By Poyi (Natalie) Leung
Legal advisers of the Legislative Assembly encouraged the Macau Government to increase its level of participation in future old neighbourhood renewal projects rather than allowing developers to handle the entire process alone.
The legislature’s Second Standing Committee yesterday deliberated the draft law of the old neighbourhood renewal legal system, which the committee president Chan Chak Mo described as “very complicated”.
Chan told reporters after the closed door meeting that legal advisers pointed out that while neighbouring Hong Kong has the Lands Tribunal that specially deals with all legal disputes over old district renewal and land, Macau only has a related advisory and an assessment committee.
Yet, the advisers also stressed that the legal systems in Hong Kong and Macau are different, so it’s unnecessary for the Macau Government to follow suit.
Nevertheless, Chan quoted the advisors as saying that according to the bill, the SAR Government will only “take the lead” in the beginning deciding which area needs renewal.
“And after that if a developer shows interest and implements reconstruction, the government will just pass the ball to them and then ignore everything. There’s no mechanism to monitor their work in the process.
“It may undermine the government’s power and role and the advisers believe that the government could do a lot more,” the committee president said, adding in Hong Kong, the Urban Renewal Authority is involved in the entire reconstruction process.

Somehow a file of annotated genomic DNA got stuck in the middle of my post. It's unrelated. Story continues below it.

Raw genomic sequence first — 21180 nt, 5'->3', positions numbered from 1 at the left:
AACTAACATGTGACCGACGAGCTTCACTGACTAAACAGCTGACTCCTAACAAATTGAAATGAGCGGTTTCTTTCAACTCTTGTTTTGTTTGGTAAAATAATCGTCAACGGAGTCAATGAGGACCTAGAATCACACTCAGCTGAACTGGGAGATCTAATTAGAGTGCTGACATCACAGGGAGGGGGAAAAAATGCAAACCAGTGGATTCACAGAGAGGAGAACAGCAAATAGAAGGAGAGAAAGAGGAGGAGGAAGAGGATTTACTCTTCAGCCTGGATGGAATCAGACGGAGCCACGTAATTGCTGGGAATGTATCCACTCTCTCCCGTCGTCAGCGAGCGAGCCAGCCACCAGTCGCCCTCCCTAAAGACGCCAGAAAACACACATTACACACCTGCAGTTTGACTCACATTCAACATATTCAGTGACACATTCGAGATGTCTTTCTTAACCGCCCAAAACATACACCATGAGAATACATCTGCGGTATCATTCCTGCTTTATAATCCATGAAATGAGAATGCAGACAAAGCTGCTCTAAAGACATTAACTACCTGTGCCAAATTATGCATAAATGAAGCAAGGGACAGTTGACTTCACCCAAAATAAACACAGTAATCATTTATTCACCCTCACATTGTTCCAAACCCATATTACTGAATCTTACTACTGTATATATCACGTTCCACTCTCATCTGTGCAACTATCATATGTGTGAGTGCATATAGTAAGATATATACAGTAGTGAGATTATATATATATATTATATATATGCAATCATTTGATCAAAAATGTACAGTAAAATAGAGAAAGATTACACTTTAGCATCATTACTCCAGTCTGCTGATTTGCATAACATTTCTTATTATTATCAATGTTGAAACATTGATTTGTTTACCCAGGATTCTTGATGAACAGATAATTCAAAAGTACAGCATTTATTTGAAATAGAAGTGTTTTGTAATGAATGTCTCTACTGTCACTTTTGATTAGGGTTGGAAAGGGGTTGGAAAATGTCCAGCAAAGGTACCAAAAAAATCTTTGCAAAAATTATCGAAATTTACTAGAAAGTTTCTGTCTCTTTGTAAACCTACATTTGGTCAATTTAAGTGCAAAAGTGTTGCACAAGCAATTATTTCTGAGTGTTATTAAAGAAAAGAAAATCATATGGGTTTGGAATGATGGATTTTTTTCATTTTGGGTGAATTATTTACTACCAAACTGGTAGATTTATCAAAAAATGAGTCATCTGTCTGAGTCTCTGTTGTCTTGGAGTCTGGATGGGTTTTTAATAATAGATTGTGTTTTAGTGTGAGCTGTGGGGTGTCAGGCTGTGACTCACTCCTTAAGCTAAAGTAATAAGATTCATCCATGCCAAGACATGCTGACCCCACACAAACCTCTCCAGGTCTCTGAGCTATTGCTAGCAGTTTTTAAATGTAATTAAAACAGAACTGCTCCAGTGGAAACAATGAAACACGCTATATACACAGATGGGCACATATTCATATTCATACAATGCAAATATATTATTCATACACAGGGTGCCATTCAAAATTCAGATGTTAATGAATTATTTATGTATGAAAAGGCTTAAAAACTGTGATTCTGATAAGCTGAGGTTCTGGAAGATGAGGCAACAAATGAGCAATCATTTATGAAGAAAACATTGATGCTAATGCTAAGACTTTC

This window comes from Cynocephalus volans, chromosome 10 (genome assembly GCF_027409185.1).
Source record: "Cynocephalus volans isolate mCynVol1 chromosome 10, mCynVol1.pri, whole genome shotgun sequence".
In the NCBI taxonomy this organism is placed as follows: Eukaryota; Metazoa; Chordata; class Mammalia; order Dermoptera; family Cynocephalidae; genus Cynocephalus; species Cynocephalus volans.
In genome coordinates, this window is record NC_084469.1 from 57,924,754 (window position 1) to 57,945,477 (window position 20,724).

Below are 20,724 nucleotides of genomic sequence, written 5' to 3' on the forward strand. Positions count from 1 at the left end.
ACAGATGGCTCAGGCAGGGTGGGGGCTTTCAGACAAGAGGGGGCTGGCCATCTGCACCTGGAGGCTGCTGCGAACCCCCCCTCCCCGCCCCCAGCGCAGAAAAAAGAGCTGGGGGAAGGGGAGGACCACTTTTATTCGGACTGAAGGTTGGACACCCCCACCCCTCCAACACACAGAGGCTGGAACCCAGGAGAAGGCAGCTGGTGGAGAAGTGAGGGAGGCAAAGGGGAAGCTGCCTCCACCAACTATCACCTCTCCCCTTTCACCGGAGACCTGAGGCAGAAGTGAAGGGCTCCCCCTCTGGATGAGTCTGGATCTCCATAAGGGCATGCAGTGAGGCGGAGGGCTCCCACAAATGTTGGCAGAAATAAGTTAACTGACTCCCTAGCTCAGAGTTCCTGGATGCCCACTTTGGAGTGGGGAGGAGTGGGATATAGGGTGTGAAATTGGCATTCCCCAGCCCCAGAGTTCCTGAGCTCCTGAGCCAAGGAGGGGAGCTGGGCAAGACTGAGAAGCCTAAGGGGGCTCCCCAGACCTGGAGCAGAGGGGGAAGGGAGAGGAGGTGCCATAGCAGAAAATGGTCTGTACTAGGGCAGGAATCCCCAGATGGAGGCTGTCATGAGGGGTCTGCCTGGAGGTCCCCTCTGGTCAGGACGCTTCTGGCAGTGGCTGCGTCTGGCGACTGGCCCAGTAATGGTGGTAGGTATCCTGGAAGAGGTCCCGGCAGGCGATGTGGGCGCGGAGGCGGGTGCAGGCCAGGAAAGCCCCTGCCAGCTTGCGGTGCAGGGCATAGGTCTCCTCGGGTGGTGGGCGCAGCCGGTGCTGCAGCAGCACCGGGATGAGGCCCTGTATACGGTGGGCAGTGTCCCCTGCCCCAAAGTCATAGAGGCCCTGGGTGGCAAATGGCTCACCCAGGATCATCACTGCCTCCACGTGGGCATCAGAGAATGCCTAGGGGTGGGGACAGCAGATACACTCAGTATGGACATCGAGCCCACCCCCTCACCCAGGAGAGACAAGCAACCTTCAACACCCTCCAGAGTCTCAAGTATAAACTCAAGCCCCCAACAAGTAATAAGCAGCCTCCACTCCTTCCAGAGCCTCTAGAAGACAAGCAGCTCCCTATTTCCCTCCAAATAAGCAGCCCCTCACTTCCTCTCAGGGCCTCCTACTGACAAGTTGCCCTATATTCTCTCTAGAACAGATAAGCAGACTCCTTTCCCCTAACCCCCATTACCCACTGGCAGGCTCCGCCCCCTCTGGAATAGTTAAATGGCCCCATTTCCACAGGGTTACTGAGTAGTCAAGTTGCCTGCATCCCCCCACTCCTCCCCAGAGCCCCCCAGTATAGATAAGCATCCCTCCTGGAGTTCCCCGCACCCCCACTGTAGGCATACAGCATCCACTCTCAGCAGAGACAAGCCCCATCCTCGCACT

He recalled that during the first reading of the draft law on March 23, some lawmakers from the real estate sector also questioned this arrangement that may “allow developers to force residents to reconstruct [their buildings] in order to make profit”.
He said the standing committee will ask the government to explain the decision.
In addition, some committee members pointed out that currently the government has no department to specifically deal with old neighbourhood renewal.
On the other hand, Chan said more precise definitions of “old neighbourhood” and “public interest” are needed in the draft law.
Lawmakers Mak Soi Kun and Ng Kuok Cheong were also concerned about whether an environmental assessment report would be required prior to reconstruction in order to ascertain how the project would make Macau a “more liveable city”.
Chan told reporters the standing committee will make enquiries to the government about whether the old neighbourhood renewal law should wait until the draft laws of urban planning and world heritage protection as well as the new reclaimed land planning are announced.